As part of the recently updated “new NAFTA,” or USMCA, Mexico is enticing companies to move operations into its maquiladora zone of factories along the US border. Major benefits of relocation include exemptions from value-added tax (VAT) and other taxes for qualifying manufacturers, along with a VAT rate reduced by half applied to local transactions carried out by businesses located in the zone.
But the advantages of moving to the maquiladora zone come with potentially costly pitfalls with VAT compliance. Companies that aren’t prepared to comply with electronic invoicing and electronic accounting mandates could lose fiscal incentives and could also be subject to fines and penalties. The scope of the mandates includes not just transactions involving raw materials or manufactured goods but also digital goods or services, outsourcing services, and virtual imports and exports.
Mexico already has one of the most complicated systems for VAT control in the world. Making a move to the maquiladora zone under the new USMCA agreement, while potentially a cost-saving move for US multinationals, will only add to the complexity. Here are a few factors US-based companies need to take into account regarding VAT compliance when making the maquiladora move.
American manufacturers don’t automatically become maquiladoras
Just building and opening a factory south of the US border is not sufficient for receiving VAT breaks from the Mexican tax administration, the SAT. Maquiladora owners must be in compliance with tax mandates in order to earn what’s known in Mexico as Immex status, which grants US companies the tax relief they seek from opening operations in the maquiladora zone.
Immex status is not a sure thing for US manufacturers, and it’s not permanent. The SAT, will only grant Immex status to manufacturers if they have cleared all tax liabilities and have their compliance initiatives in order. The SAT awards three Immex certifications—A, AA and AAA—with each “A” representing the number of years the status is valid.
The SAT can audit maquiladoras at any time and downgrade or revoke their status. Losing Immex status would not only cut into cash flow for maquiladora owners but would also increase operating costs and disrupt supply chains. US companies need to work closely with the SAT to ensure that details on imports, manufacturing and exports, along with inventory management and accounting records, are in compliance.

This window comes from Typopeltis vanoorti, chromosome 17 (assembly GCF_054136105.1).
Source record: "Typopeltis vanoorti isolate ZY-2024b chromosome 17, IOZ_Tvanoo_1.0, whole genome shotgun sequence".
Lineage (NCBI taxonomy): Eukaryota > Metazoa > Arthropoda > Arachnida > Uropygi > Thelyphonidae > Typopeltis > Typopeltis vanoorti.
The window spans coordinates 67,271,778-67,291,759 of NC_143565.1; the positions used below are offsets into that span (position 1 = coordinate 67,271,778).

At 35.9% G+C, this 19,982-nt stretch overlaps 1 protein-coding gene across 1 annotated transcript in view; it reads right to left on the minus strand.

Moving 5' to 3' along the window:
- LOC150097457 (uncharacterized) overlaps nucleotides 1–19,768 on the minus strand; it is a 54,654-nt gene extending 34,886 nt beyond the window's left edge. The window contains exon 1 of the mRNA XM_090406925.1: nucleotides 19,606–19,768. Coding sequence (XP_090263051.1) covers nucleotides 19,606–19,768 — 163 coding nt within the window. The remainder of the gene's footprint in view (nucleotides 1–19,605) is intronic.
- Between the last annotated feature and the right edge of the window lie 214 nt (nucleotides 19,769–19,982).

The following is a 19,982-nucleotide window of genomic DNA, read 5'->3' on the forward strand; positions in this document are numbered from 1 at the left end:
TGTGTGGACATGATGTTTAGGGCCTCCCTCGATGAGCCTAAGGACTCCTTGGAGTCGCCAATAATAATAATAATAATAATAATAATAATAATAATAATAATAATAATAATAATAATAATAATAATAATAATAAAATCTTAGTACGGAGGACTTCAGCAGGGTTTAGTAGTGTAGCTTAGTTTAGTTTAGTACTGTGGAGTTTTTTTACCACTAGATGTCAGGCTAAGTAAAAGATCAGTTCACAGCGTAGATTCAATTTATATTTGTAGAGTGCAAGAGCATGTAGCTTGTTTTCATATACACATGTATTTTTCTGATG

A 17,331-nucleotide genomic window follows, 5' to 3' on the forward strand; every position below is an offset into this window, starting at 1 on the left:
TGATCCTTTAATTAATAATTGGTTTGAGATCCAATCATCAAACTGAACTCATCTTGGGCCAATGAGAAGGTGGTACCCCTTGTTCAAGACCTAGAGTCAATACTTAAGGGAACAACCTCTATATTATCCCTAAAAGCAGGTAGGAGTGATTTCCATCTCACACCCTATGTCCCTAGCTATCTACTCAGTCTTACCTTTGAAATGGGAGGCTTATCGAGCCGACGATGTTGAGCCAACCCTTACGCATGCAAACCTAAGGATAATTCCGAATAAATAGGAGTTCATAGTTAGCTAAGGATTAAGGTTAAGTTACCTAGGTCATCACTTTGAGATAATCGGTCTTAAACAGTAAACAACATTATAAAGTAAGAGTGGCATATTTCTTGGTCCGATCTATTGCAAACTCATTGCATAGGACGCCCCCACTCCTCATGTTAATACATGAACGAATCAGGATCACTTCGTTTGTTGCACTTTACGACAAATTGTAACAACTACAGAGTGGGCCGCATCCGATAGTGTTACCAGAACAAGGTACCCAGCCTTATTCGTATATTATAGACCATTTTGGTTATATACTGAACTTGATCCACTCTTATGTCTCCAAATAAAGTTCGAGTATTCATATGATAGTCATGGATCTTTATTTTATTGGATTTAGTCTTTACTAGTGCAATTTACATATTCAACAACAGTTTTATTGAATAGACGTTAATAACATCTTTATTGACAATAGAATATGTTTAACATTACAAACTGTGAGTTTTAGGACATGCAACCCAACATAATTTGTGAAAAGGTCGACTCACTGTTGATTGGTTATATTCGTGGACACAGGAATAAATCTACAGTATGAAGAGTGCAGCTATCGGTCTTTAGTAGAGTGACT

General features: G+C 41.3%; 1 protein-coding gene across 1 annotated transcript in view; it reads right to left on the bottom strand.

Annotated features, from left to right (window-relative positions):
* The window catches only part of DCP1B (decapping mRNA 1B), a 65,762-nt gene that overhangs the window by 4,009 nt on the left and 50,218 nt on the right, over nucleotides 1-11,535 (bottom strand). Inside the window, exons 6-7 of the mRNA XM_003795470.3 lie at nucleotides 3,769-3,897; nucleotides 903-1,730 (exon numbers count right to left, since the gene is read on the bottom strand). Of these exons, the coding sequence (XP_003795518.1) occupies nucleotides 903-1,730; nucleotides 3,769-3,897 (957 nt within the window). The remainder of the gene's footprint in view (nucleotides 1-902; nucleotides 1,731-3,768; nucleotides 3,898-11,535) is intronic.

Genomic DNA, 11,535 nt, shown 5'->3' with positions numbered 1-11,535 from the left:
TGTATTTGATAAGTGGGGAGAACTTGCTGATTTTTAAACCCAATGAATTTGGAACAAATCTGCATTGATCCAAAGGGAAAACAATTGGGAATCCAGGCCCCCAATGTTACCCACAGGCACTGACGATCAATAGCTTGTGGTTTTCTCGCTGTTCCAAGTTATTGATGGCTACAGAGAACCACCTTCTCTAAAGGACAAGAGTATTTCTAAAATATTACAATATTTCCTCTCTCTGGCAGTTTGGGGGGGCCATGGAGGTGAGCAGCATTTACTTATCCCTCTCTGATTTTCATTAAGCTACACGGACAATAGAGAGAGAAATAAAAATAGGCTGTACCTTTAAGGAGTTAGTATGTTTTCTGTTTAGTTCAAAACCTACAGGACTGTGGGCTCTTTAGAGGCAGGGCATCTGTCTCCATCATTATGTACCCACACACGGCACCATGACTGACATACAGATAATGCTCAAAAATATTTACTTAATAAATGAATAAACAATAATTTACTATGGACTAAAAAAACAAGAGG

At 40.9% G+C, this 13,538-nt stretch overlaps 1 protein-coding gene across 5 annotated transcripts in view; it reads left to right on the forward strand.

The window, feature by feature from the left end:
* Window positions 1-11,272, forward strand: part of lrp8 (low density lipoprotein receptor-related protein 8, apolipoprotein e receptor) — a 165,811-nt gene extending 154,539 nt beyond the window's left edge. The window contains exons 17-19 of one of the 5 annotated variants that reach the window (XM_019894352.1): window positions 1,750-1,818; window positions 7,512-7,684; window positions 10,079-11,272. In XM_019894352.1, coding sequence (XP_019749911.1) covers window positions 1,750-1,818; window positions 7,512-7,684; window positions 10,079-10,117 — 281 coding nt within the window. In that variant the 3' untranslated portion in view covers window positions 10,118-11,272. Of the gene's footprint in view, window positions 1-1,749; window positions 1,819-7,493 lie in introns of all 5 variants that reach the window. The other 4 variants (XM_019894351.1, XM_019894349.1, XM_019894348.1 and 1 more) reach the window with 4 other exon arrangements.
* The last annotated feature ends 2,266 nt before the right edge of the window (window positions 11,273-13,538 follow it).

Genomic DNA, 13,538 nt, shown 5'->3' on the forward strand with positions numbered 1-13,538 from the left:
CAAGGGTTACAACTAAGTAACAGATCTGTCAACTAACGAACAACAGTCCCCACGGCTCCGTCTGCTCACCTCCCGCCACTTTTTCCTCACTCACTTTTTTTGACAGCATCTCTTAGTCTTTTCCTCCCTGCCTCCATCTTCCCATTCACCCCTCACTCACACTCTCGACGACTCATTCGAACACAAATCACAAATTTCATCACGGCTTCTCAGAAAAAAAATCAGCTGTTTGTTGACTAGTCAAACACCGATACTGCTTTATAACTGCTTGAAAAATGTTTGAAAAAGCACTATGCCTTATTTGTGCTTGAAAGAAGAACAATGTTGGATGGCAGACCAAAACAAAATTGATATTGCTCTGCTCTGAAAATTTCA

The Mexican e-invoicing system is incredibly complex
Even tax experts have trouble tracking all of the supplements involved with a single electronic invoice in Mexico. Compared to some other countries in Latin America, Mexico has kept its core electronic invoice, the CFDI, relatively simple. Whereas an invoice in Chile has 250 fields or more of required information, the CFDI only has about 50.
Mexico pursued a different approach, requiring supplements, or complementos, to invoices for different business and transaction types. Complementos are add-ons to the core CFDI that contain specific information about the nature of a transaction. For instance, there is a complemento for reception of payments (complemento de pagos) and another for companies operating in the oil and gas industry. Get complementos wrong, and a manufacturer gets Mexican e-invoicing wrong, which can lead to fines, penalties and disruptions to the manufacturer’s supply chain.
Just taking a high-level look at the Mexican e-invoicing universe reveals its complexity, as Spanish phrases and components of the mandate swirl into a confusing mass. Companies need to have AR and AP process in line in order to achieve and maintain compliance in a country with some of the toughest and most demanding VAT enforcement controls in the world.
Mexican e-invoicing mandates can change suddenly and frequently
E-invoicing mandates are by no means static. Changes can come quickly and give companies limited time to adjust. Last fall, the SAT extended a significant complemento to include maquiladoras. The administration also changed its process for cancelling e-invoices in Mexico, requiring companies to react with shifts on both AP and AR compliance practices.
It’s nearly impossible for manufacturers themselves to keep up with the frequency and complexity of changes in Mexican tax mandates, but missing mandate changes can put Immex status, and the tax breaks that go with it, at risk.
The USMCA includes some welcome nods to US companies considering opening or expanding maquiladora operations, but by not property addressing compliance, manufacturers that rush into a move south of the border could be putting those advantages, as well as their businesses themselves, at risk.
Learn more about how Sovos helps US manufacturers comply with Mexican e-invoicing mandates.